the “p” word

pears growing on tree

“Ah… the ‘p’ word,” said my friend Claire, yesterday, which seems a good point from which to start today’s blog post. I wonder what that phrase meant to you when you read the title.

Perhaps, because it was juxtaposed with a photo, you thought I meant pears. If so, you probably wondered why they would be unmentionable except by initial. Certainly we weren’t talking about pears or fruit of any kind yesterday. But as I had the photo from a recent walk in the park, it seemed as good a picture as any from which to start.

That’s not the first pear to appear on the blog: just ten years ago I wrote a post called a perfect pear and accompanied it with a photo of one of the fruits from the orchard. And certainly perfection might be a word that some people would prefer to keep at a distance.

pear on table

I thought of that post – and that particular pear – when I saw a rotting pear on the tree in the park. Putrefaction always holds a kind of allure for me and my camera.

rotten pear growing on tree

But, it wasn’t pears or perfection we were talking about yesterday. We were talking about publication and about the subject of my latest book, which went live on Amazon this week.

As regular readers may have gathered, I will write in just about any genre, except long-form fiction. I mentioned a few weeks back that a friend in Spain had asked for my help with a writing project, although I think I was a bit cagey at that stage about what exactly was involved.

In fact, my friend, Lucía Moreno-Velo, wanted to pick my poet’s brain, and the original project brief was to edit the book of Pagan prayers that she was writing during the 2020 pandemic lockdown.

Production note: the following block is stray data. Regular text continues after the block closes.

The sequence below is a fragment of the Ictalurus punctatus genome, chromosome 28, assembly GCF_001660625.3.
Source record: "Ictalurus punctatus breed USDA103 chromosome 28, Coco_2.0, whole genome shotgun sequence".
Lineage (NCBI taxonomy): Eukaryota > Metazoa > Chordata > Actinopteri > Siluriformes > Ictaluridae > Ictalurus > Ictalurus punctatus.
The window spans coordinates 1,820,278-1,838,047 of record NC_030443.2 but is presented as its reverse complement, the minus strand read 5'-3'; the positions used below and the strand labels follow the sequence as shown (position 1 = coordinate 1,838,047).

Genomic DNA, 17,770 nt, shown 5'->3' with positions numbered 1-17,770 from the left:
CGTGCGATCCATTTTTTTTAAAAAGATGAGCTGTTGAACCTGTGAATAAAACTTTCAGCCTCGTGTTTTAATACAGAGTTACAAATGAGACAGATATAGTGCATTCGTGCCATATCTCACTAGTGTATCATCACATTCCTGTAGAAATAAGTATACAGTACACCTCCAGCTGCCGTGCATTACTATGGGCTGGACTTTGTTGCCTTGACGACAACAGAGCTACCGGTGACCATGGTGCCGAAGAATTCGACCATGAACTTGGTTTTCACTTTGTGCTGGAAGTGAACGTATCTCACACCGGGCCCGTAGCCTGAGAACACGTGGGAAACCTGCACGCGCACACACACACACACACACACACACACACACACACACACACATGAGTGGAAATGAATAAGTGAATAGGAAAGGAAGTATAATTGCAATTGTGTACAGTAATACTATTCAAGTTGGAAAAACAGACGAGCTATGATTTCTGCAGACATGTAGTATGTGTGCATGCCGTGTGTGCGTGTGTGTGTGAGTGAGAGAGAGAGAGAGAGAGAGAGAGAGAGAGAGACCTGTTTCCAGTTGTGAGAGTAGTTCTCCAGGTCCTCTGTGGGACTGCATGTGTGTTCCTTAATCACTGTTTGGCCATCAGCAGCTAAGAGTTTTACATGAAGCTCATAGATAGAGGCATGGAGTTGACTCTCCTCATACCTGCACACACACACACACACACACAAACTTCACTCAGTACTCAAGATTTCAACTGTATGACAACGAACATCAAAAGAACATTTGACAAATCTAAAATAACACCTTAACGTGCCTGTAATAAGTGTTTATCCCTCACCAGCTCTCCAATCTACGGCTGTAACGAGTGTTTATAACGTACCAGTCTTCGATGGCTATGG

I admit I was a bit taken aback at the request, but I have always believed that a professional writer can turn her hand – and pen – to anything. So I agreed.

The project quickly turned into a full collaboration, with prayers and poems blending seamlessly together and each of us sharing and contributing to each other’s work in a joyful co-authoring partnership of a kind I hadn’t known was possible.

We would arrange a video call and work together on a single Google document. Starting from a draft written by either one of us, we would read aloud, criticise and comment. Then we would start to tinker. Lucía might type a new version of a line and I’d see she’d used a word that would fit elsewhere, so I’d snip it out and paste it in where I wanted it, sometimes tossing out an alternative and sometimes just hoping she’d find one for herself. And Lucía would do the same to me as I tweaked and twisted the words and phrases, lines and verses that we felt needed improvement.

Although I do remember who started each piece in the book, in the end there is no individual ownership – they really are jointly written. I’m proud of the final product – a book that is spiritual rather than religious and sits in the space between devotion, mindfulness and poetry.

But it is true that telling people about the project is a little odd, if not to say problematic. It’s bad enough to have to admit that I write poetry. But writing prayers, and specifically Pagan prayers, is something that doesn’t accord very easily with the world of business and professional networking, even though my business is very clearly a part of the creative sector.

And that was what Claire and I were talking about yesterday. As an ex-English teacher, she is used to referring to poetry as the “p” word, but I think we agreed that Pagan, Prayers and Poetry were all equally anathema to many people.

So, too is self-promotion.

But perhaps the readers here are less likely to be put off by such things. In which case, you’ll find the book – A Wound In Time – on Amazon. If you want to know more about the project, you can also check out the Modern Pagan Prayers website.

If you’ve made it this far down the post, thank you. And I think you deserve a poem. So here’s the first piece from the book:

Morning dedication

In the tree outside my window, the birds were singing at dawn;
I, too, raise my voice in thanksgiving.

On the neighbor’s stoop, the cat grooms herself, carefully, earnestly;
I wash away the past and start each day anew.

The oranges on my kitchen counter are bright and unashamed;
I will be true to myself in body and mind.

The coffee cuts through early morning blur to clear my head;
I will offer honesty to those I deal with.

There are dandelions in the yard, their faces wide and welcoming;
I greet this day and all it brings with cheerfulness.

 

Author: don't confuse the narrator

Exploring the boundary between writer and narrator through first person poetry, prose and opinion

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